Valentine’s Day and the Reason We Celebrate

Valentine’s Day and the Reason We Celebrate

Spring is a mere 6 weeks away and love is in the air as we as a nation, and world at large get ready to celebrate the day of love, Valentine’s Day! When couples and friends celebrate their love for one another by lavishing each other with gifts and accouterments. Or Maybe a late dinner at the little corner bistro down the street from their homes. But, why exactly do we celebrate this day? And, for that, matter, where does the name come from or the day’s origin? 

You may be surprised to know that the word, Valentine, is the name of a saint. Saint Valentine. But, It should be made clear that history of the saint is a bit foggy and from all accounts there was more than just one Saint Valentine. 

One of the telling of Saint Valentine is that of a saint who refused to convert to paganism under the Roman rule of Emperor Claudius II. He was executed and became martyred. But, prior to his death, it is said that he performed a miracle on his jailer’s daughter, whose whole family converted to Christianity from her miraculous healing.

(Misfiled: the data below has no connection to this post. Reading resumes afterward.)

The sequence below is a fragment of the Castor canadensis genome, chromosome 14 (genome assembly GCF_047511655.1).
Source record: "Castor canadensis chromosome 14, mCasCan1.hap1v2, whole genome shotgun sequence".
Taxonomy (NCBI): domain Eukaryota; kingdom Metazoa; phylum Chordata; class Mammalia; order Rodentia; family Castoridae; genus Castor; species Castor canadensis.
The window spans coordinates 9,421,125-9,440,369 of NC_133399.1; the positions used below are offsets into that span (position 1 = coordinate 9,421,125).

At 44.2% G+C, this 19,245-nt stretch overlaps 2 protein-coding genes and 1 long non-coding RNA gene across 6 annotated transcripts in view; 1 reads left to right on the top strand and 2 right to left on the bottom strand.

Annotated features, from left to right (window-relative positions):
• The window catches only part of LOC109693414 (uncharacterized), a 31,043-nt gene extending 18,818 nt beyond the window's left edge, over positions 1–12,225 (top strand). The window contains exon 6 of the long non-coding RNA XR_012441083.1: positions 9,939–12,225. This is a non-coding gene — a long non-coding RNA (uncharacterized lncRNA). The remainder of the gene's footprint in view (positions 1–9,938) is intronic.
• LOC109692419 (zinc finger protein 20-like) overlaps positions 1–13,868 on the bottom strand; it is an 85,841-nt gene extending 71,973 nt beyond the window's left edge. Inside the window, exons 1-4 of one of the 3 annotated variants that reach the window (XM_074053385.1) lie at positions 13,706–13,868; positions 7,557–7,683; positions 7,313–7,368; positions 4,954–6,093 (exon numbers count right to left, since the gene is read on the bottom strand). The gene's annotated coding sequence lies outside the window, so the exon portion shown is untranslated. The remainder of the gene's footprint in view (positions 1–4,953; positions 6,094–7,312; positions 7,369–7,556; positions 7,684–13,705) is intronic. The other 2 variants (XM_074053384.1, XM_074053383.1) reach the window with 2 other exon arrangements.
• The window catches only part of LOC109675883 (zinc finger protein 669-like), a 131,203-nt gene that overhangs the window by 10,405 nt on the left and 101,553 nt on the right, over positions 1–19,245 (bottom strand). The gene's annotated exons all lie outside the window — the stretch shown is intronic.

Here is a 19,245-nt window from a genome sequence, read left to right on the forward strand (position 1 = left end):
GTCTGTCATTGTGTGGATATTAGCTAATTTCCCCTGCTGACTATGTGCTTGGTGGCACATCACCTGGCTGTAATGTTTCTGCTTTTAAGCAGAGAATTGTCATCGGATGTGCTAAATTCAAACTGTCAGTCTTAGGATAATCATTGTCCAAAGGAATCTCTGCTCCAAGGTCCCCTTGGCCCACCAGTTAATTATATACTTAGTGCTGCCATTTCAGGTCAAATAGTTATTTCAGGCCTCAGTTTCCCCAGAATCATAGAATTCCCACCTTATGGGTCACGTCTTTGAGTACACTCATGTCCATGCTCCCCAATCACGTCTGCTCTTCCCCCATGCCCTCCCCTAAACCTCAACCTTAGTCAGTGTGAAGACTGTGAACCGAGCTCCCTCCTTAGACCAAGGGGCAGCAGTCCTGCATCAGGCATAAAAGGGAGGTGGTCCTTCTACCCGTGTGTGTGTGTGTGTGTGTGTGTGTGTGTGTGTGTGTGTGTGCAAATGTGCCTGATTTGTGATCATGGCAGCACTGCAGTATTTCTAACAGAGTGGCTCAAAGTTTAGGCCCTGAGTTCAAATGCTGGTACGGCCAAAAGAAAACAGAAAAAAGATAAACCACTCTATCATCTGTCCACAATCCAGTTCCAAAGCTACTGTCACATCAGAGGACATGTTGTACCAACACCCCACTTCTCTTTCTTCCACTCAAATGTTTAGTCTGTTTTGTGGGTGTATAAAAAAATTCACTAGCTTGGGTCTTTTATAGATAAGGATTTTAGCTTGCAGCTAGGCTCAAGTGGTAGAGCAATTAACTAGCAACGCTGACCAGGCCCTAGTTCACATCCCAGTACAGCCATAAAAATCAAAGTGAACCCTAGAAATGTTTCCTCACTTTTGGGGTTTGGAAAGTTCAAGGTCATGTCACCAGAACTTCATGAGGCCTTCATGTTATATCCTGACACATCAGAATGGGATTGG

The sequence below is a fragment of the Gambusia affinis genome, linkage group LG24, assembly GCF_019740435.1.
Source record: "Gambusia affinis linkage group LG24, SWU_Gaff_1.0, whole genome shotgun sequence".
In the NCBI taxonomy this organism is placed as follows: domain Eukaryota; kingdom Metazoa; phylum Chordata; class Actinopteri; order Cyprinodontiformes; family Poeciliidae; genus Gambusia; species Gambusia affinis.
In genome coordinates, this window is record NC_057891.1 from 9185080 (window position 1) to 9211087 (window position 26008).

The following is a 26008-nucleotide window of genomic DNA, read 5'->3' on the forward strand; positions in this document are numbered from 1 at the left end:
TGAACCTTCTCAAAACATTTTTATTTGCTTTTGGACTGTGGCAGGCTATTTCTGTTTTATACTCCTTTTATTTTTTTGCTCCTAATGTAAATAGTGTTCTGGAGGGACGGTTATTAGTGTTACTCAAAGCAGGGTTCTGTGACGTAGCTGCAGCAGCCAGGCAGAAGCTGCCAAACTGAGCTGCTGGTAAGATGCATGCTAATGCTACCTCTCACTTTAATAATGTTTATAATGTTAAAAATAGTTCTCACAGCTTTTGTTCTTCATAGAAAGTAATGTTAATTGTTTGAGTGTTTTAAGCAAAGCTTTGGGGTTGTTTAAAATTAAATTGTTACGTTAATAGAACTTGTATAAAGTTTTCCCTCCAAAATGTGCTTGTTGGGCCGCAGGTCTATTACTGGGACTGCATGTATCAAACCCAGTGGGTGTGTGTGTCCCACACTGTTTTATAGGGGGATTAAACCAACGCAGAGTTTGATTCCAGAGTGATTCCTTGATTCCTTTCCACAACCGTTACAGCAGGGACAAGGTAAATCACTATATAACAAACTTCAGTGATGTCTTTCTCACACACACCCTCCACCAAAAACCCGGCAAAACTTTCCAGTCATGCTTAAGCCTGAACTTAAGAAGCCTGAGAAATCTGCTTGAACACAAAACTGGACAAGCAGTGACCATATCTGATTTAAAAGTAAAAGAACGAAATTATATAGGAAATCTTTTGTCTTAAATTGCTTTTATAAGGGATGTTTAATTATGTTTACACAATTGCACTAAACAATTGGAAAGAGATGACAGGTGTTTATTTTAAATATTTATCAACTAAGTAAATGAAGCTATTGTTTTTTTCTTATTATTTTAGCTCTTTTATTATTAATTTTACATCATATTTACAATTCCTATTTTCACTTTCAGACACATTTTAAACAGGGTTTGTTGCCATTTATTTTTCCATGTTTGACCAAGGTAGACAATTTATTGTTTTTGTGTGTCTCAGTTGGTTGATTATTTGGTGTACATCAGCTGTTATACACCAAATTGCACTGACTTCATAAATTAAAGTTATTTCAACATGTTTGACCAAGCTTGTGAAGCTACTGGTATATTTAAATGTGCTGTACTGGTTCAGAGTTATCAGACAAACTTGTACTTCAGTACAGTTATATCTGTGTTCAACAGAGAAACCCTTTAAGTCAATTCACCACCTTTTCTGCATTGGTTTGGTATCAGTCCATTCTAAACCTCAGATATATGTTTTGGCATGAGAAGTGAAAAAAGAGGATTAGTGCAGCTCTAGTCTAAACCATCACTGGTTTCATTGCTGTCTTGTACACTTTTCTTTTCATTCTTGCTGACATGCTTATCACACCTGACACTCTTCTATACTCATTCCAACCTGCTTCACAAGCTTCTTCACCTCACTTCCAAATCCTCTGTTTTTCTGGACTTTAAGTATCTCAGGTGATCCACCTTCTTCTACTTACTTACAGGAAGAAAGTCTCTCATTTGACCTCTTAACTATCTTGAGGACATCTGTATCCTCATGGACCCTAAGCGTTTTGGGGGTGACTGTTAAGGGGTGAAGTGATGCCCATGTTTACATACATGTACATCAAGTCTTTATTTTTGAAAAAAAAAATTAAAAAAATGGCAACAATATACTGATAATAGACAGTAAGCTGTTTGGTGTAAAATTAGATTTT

Another telling is that of Saint Valentine of Terni, Northeast of Rome. He was known as the true namesake of Saint Valentine. He, too, was executed for his refusal to convert to paganism.

However, according to some, and this is how the holiday became love-focused, a Roman Priest began performing weddings for soldiers who could not marry, due to a Roman Emperor decreeing that married soldiers made for weak warriors. 

These soldiers would seek out this Roman Priest, who wore a ring with a cupid on it, so soldiers could identify him. In a precursor to greeting cards, the Roman priest would hand out hearts to the soldiers to remind them of their Christian love for God. 

Because of this legend of the Roman priest, Saint Valentine became known as the Patron Saint of Love. Essentially connecting people in love with each other and God. 

But it was until the medieval author, Geoffrey Chaucer in 1381. Chaucer lived in the Middle Ages, the era of courtly love, when romantic statements of devotion—poems, songs, paintings—celebrated partnership. 

By the end of the 15th century, the word "valentine" was being used to describe a lover in poems and songs of the day, and in the 18th century, a book called The Young Man's Valentine Writer was published in England. By the mid-19th century, mass-produced paper Valentine's Cards were being created, and Valentine's Day as we know it was born.